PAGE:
Chile president tearful as daughter in law charged

Natalia Compagnon, daughter-in-law of Chilean President Michelle Bachelet, at the Guarantee Court in Rancagua, Chile on January 29, 2016 (AFP Photo/Claudio Reyes) (AFP)

Rancagua (Chile) (AFP) - A Chilean court Friday brought formal tax fraud charges against the daughter in law of President Michelle Bachelet in a scandal the leftist leader tearfully admitted was a "painful" ordeal.

The case first came to light a year ago and has shocked the public in Chile, which is ranked by Transparency International as one of the least corrupt countries in Latin America.

The court in the central city of Rancagua banned Natalia Compagnon from leaving the country and ordered her to check in with police each month for a year while judges investigate.

"I want to tell you from the heart that these have been difficult and very painful times for me and my family," a tearful-sounding Bachelet said after the ruling.

Compagnon is married to Bachelet's son Sebastian Davalos, who previously worked in an unsalaried position in his mother's government.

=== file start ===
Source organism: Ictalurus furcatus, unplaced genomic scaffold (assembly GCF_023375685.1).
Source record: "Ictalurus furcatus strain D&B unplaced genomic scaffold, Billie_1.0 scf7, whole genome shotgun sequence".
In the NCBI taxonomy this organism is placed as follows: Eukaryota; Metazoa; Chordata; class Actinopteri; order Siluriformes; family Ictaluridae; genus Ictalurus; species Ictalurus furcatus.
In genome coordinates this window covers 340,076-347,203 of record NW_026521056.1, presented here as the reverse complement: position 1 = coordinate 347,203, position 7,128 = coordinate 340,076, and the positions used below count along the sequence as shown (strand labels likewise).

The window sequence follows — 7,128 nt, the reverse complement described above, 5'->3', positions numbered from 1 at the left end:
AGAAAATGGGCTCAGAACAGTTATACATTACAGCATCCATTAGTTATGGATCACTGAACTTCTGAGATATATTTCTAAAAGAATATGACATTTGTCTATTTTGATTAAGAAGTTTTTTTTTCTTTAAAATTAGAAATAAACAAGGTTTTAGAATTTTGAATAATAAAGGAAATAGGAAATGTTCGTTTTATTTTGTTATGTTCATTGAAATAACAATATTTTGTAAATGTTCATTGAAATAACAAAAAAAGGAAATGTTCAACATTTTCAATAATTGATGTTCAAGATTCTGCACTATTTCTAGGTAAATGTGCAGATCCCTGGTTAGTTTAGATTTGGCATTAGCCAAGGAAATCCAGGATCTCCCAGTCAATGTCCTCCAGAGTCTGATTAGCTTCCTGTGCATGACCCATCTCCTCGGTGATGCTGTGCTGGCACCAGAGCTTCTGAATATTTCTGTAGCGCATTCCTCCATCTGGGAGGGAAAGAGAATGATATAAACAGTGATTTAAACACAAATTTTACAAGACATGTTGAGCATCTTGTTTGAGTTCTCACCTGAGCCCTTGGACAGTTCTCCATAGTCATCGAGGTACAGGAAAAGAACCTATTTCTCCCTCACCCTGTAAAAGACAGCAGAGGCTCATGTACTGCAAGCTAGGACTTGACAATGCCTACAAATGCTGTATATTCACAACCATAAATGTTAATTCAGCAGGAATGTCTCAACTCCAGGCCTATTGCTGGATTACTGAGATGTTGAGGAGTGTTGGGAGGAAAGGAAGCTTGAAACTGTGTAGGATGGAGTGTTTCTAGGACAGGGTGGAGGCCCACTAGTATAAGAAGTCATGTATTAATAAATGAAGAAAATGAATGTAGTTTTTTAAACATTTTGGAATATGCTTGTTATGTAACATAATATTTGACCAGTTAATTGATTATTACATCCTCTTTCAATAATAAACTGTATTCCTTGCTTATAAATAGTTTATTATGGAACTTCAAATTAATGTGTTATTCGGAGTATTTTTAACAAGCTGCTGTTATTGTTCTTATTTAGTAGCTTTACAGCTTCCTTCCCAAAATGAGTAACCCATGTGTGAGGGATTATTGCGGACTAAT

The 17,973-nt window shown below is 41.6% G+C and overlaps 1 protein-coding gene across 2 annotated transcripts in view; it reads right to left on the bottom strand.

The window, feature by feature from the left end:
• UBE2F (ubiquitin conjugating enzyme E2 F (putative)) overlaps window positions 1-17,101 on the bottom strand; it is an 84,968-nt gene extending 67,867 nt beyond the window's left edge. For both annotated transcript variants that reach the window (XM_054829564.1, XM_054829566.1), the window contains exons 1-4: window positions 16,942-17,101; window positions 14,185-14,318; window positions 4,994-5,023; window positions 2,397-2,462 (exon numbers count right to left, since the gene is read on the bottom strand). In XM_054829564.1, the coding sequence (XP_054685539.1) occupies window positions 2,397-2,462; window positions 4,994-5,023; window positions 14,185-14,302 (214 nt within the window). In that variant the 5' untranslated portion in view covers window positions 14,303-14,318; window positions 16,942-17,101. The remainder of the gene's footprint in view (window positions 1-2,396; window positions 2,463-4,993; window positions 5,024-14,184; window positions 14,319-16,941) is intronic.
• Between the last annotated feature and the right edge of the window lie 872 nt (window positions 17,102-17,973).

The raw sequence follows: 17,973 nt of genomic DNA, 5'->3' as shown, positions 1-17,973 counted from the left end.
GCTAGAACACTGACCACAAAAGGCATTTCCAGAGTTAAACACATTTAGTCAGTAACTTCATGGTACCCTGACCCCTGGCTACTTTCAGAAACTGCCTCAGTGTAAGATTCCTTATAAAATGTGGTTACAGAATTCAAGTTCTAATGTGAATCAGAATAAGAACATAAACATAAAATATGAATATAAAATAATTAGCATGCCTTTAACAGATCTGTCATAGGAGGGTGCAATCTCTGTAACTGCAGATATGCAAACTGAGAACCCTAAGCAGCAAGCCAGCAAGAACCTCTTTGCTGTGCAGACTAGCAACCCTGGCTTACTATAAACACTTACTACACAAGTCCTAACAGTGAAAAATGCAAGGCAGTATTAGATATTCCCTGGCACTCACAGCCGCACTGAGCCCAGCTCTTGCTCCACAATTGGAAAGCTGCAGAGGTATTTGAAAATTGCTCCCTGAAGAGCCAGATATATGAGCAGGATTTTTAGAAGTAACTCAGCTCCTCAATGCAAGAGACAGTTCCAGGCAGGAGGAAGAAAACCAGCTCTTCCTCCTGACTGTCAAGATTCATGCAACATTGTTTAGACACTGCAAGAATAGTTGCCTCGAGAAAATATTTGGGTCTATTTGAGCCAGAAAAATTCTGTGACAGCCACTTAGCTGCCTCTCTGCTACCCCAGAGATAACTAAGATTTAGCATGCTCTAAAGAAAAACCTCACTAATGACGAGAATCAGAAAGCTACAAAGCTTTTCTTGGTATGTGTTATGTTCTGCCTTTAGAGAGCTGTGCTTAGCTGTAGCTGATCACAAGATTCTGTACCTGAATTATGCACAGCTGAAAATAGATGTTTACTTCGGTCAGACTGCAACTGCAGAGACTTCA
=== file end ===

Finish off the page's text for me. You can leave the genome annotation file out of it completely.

Compagnon is one of the bosses of a real estate company, Caval, which is being investigated over alleged financial irregularities in the purchase of land.

The court ordered that Compagnon's partner in the company, Mauricio Valero, be held under house arrest for a year.

A total of 13 suspects in the case face charges of influence-peddling, bribery and tax fraud.

Critics had called for Compagnon to be held in prison pending the probe and said Friday's measures were too lenient.

Compagnon had to be escorted by security forces as she left the court, where an angry crowd yelled: "Thief!"

Bachelet was elected to her current term in 2014 on promises to fight corruption in Chile, the world's biggest copper producer.

She had earlier served as president from 2006 to 2010.

The Caval case has dragged down her popularity rating to a record low of about 20 percent.

She faces a mid-term test in October when the country holds municipal elections.

"This has clearly upset me deeply and that is a normal human feeling, but that has not for one minute clouded my sense of presidential responsibility," Bachelet said in an address Friday at the presidential palace.